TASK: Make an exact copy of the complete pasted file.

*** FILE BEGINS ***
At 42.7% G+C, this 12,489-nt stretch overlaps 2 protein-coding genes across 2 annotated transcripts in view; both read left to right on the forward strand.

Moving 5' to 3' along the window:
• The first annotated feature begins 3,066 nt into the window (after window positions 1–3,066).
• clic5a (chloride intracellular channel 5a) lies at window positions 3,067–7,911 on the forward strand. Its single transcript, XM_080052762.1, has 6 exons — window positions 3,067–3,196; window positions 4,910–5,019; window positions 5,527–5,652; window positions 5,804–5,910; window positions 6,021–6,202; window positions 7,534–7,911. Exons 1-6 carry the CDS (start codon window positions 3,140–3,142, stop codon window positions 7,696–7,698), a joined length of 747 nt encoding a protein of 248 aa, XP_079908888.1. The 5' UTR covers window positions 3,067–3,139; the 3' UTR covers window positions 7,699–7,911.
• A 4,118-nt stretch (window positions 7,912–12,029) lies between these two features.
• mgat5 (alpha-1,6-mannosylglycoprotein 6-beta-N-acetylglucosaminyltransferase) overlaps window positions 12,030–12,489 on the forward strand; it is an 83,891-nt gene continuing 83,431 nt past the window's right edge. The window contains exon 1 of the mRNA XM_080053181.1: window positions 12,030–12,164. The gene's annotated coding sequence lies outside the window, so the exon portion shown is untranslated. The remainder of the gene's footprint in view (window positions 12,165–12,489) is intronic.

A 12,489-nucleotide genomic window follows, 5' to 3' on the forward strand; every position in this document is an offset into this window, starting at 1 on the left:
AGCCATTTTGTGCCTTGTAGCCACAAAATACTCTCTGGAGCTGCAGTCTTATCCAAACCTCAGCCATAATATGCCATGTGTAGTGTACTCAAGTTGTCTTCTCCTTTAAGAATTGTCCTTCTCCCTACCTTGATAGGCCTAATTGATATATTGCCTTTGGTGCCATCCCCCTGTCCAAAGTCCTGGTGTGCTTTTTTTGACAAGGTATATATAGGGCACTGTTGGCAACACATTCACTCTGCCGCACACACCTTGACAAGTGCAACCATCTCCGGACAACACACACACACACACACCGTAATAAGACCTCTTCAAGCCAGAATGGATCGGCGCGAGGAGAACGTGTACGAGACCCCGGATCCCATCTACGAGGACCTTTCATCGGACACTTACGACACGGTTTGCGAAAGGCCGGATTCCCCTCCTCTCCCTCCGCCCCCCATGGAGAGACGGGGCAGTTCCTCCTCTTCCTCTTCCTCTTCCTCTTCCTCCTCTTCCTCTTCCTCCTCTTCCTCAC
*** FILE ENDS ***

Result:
At 42.7% G+C, this 12,489-nt stretch overlaps 2 protein-coding genes across 2 annotated transcripts in view; both read left to right on the forward strand.

Moving 5' to 3' along the window:
• The first annotated feature begins 3,066 nt into the window (after window positions 1–3,066).
• clic5a (chloride intracellular channel 5a) lies at window positions 3,067–7,911 on the forward strand. Its single transcript, XM_080052762.1, has 6 exons — window positions 3,067–3,196; window positions 4,910–5,019; window positions 5,527–5,652; window positions 5,804–5,910; window positions 6,021–6,202; window positions 7,534–7,911. Exons 1-6 carry the CDS (start codon window positions 3,140–3,142, stop codon window positions 7,696–7,698), a joined length of 747 nt encoding a protein of 248 aa, XP_079908888.1. The 5' UTR covers window positions 3,067–3,139; the 3' UTR covers window positions 7,699–7,911.
• A 4,118-nt stretch (window positions 7,912–12,029) lies between these two features.
• mgat5 (alpha-1,6-mannosylglycoprotein 6-beta-N-acetylglucosaminyltransferase) overlaps window positions 12,030–12,489 on the forward strand; it is an 83,891-nt gene continuing 83,431 nt past the window's right edge. The window contains exon 1 of the mRNA XM_080053181.1: window positions 12,030–12,164. The gene's annotated coding sequence lies outside the window, so the exon portion shown is untranslated. The remainder of the gene's footprint in view (window positions 12,165–12,489) is intronic.

A 12,489-nucleotide genomic window follows, 5' to 3' on the forward strand; every position in this document is an offset into this window, starting at 1 on the left:
AGCCATTTTGTGCCTTGTAGCCACAAAATACTCTCTGGAGCTGCAGTCTTATCCAAACCTCAGCCATAATATGCCATGTGTAGTGTACTCAAGTTGTCTTCTCCTTTAAGAATTGTCCTTCTCCCTACCTTGATAGGCCTAATTGATATATTGCCTTTGGTGCCATCCCCCTGTCCAAAGTCCTGGTGTGCTTTTTTTGACAAGGTATATATAGGGCACTGTTGGCAACACATTCACTCTGCCGCACACACCTTGACAAGTGCAACCATCTCCGGACAACACACACACACACACACCGTAATAAGACCTCTTCAAGCCAGAATGGATCGGCGCGAGGAGAACGTGTACGAGACCCCGGATCCCATCTACGAGGACCTTTCATCGGACACTTACGACACGGTTTGCGAAAGGCCGGATTCCCCTCCTCTCCCTCCGCCCCCCATGGAGAGACGGGGCAGTTCCTCCTCTTCCTCTTCCTCTTCCTCTTCCTCCTCTTCCTCTTCCTCCTCTTCCTCAC